Comedy series at the Cape Codder Resort

January 29, 2020, Cape Cod Online, By Barbara Clark, contributing writer

Stand-up comic Marty Caproni, who's been featured on Sirius XM Radio and the All Things Comedy Network, will perform Saturday night as part of the Comedy on the Road show. [COURTESY OF HARMON MARINO]–The five-night comedy series starts Saturday with Comedy on the Road, a mix of three different types of acts.

What’s hot and what’s not in the current comedy scene? Four or five years ago, “political material was comedy gold,” says Boston-based comedian and promoter-manager Gary Marino.

But not so much anymore.

Now people look to comedy more “as escape” from day-to-day stresses, Marino says. And he’s noticed “a definite uptick” in the number of people who stay after a show to tell him how much they enjoyed it, describing how they “just needed to laugh more.”

That’s what Marino aims to do with the 18th season of the winter Comedy Dinner Series at the Cape Codder Resort & Spa in Hyannis, which will begin Saturday night with Comedy on the Road, a mix of three quite different acts. Marino oversees the shows for Harmon-Marion LIVE entertainment group, plus he’s part of one of Saturday night’s acts and will also emcee.

  • What: “Comedy on the Road”
  • When: 7 p.m. Saturday
  • Where: Cape Codder Resort & Spa, 1225 Iyannough Road (Route 132), Hyannis
  • Admission: $59.95 includes dinner buffet and comedy show; a limited number of show-only tickets are available at $25
  • Reservations and information: 508-534-5511;

“I like producing and then being part of the show,” he says in a phone interview from Los Angeles. “I call myself the PPW: “Producer, Performer, Whatever.”

Saturday’s Comedy on the Road will include comedian Marty Caproni, whose act has appeared in many venues as well as on Sirius XM Radio and the All Things Comedy Network. Marino describes Caproni as a storyteller/comic. Stand-up often involves quick setups and punchlines, he says, while “Marty tells longer stories, peppered with funny lines.”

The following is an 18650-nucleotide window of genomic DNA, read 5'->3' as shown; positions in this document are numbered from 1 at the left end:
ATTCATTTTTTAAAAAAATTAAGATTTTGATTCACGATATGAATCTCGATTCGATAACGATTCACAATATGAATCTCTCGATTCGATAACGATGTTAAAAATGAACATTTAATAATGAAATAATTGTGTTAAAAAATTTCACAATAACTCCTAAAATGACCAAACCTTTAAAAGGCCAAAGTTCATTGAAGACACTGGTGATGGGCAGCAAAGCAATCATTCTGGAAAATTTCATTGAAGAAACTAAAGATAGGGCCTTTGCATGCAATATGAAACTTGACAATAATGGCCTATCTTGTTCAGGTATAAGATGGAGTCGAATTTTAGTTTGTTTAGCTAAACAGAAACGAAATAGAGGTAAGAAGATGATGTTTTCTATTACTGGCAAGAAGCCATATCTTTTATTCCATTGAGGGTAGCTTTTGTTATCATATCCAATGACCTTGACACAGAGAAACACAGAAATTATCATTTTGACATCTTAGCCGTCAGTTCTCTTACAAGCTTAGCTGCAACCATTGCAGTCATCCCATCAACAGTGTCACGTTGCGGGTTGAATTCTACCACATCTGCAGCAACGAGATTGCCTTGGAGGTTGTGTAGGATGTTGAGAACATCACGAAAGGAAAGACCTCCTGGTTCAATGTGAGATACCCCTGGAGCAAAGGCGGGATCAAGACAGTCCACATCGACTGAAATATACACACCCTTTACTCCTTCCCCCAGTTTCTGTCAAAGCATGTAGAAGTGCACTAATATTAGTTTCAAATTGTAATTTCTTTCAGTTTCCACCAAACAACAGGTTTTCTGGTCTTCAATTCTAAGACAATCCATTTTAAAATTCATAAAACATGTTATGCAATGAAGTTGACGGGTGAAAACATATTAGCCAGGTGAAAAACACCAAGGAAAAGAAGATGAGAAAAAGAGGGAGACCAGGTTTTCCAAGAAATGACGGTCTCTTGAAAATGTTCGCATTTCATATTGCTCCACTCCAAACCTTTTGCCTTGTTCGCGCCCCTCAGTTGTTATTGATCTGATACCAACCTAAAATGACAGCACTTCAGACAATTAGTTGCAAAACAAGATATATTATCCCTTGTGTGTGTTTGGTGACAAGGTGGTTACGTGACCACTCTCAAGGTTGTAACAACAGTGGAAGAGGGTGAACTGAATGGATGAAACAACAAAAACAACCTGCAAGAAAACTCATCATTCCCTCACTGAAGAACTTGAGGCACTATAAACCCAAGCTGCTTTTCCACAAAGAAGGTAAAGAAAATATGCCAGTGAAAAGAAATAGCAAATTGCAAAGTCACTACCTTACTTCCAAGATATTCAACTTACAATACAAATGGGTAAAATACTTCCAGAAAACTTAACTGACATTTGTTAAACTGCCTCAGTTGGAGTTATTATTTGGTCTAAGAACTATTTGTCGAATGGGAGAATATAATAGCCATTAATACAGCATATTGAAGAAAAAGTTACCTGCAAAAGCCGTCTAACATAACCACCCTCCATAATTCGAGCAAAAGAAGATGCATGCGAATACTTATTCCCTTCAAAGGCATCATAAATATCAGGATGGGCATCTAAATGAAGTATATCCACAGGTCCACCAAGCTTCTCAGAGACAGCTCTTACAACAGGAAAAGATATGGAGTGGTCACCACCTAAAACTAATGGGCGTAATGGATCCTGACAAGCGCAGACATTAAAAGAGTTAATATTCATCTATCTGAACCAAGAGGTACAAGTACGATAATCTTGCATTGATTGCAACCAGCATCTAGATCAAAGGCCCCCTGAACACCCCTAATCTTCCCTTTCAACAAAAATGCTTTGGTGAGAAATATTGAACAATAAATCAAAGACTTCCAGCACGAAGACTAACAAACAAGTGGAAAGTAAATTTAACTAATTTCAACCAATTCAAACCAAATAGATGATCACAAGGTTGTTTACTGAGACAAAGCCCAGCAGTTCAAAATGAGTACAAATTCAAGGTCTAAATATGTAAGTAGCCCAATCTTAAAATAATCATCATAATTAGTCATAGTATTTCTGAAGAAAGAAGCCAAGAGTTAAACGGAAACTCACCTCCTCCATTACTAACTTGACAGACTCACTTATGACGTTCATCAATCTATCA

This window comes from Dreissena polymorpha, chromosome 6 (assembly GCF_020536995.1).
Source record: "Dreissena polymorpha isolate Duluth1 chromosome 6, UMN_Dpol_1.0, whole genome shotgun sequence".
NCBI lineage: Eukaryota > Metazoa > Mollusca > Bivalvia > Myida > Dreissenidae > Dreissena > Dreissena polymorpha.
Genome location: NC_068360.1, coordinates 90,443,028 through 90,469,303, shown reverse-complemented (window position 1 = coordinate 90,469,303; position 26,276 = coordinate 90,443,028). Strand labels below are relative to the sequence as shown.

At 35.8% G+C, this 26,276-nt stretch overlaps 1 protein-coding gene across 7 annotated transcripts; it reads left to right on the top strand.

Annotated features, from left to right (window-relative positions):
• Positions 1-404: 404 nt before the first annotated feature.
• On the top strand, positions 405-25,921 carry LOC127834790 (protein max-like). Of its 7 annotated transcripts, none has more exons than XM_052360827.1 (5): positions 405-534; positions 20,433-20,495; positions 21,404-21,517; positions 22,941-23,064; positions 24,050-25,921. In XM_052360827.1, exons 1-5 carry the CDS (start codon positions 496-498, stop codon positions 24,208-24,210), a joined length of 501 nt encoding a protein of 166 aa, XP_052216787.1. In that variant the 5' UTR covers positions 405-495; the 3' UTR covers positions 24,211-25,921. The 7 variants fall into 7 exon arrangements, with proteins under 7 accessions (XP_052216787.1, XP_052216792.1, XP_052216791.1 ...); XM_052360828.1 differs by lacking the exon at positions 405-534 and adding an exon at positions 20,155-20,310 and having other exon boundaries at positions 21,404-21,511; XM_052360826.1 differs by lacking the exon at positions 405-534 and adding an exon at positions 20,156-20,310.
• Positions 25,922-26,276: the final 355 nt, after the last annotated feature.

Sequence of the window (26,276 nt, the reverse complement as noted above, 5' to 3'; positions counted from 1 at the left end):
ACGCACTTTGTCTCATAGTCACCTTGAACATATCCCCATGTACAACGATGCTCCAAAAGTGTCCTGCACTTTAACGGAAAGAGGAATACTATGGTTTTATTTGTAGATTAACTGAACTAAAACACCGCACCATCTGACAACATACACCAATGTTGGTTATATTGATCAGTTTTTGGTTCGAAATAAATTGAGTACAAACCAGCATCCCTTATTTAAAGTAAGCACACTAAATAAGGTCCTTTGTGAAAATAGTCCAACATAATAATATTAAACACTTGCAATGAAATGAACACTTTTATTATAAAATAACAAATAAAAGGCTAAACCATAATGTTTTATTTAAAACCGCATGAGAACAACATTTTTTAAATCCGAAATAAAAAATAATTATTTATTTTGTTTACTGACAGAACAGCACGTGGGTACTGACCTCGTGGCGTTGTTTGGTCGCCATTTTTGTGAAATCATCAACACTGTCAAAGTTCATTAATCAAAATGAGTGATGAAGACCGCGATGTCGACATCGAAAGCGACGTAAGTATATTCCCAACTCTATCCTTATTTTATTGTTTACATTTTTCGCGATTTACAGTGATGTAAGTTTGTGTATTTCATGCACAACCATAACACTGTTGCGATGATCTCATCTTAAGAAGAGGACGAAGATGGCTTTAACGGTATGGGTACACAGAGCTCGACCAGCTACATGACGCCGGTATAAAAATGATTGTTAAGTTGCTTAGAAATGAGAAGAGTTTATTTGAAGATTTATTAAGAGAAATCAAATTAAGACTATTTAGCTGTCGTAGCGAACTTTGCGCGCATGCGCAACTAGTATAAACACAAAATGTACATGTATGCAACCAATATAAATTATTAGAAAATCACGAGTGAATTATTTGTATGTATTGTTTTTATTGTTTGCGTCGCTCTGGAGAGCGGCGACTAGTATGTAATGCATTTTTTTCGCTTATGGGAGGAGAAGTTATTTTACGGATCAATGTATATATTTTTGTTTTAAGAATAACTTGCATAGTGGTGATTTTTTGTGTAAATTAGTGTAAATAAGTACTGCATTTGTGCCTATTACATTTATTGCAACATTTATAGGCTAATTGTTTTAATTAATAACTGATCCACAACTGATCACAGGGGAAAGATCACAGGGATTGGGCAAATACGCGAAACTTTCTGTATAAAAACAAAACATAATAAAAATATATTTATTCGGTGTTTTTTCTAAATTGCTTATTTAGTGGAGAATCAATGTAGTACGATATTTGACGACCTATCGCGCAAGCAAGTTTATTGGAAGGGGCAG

Also looking for laughs will be John Turco, a familiar figure on the Boston-Providence comedy circuit. Marino calls Turco skilled at “observational comedy,” voicing “various character types” that show up in everyday situations. As the father of young children, Marino adds, Turco’s also tuned to the humor that can arise in parental situations.

The World Gone Crazy duo of Marino (the funny guy and drummer) and Bryson Lang (on guitar) will showcase their rock ‘n’ roll comedy band. The act contains parodies of commercials as well as musical spoofs. One segment, called the “Incoherent Tour,” is a comic take on popular artists who pen lyrics that no one really understands.

The rest of the series is just as varied. Mentalist Jon Stetson will return with his Psychic Comedy Shows on Feb. 29 and April 4. On March 14, New York comedians Tom Briscoe and Mark Riccadonna will perform a St. Patrick’s Day show called “Gaelic vs. Garlic,” described as the “funny side of growing up Irish vs. Italian,” including stand-up and audience participation.

New to Cape Cod will be the father-son duo of Marty and Charlie Nadler, wrapping the season on April 11 with “Happier Days with the Nadlers,” described as “clean, nostalgic” humor. The elder Nadler, says Marino, is “classic Hollywood,” and wrote for such TV shows as “Laverne & Shirley,” “Happy Days” and “The Odd Couple.”

Comedy’s not easy, according to Marino, and “you can get a tough crowd.” Long before the show starts, he says, you sneak a look at the audience “to get the feel of the room.” Clues come from how they’re reacting to the host, or their casual conversation while taking in the show.

“You sometimes have to switch tracks,” he says, once you’ve seen what a particular audience likes, whether it’s storytelling or more interaction with the comedian. Sometimes they “want to be the show,” he says, and the first few minutes of the act will tell.

What’s “in,” he says, is comedy that results from the stuff people “can relate to in their own lives,” like financial crises, bad drivers, weight issues and other common problems that hit close to home. Comedy can be “therapy,” he adds. Instead of road rage, you can find humor in the situation.

“Standup is the hardest thing to do,” he adds. It’s public speaking raised to another level: “Your job is to hold an audience with humor, make them laugh.”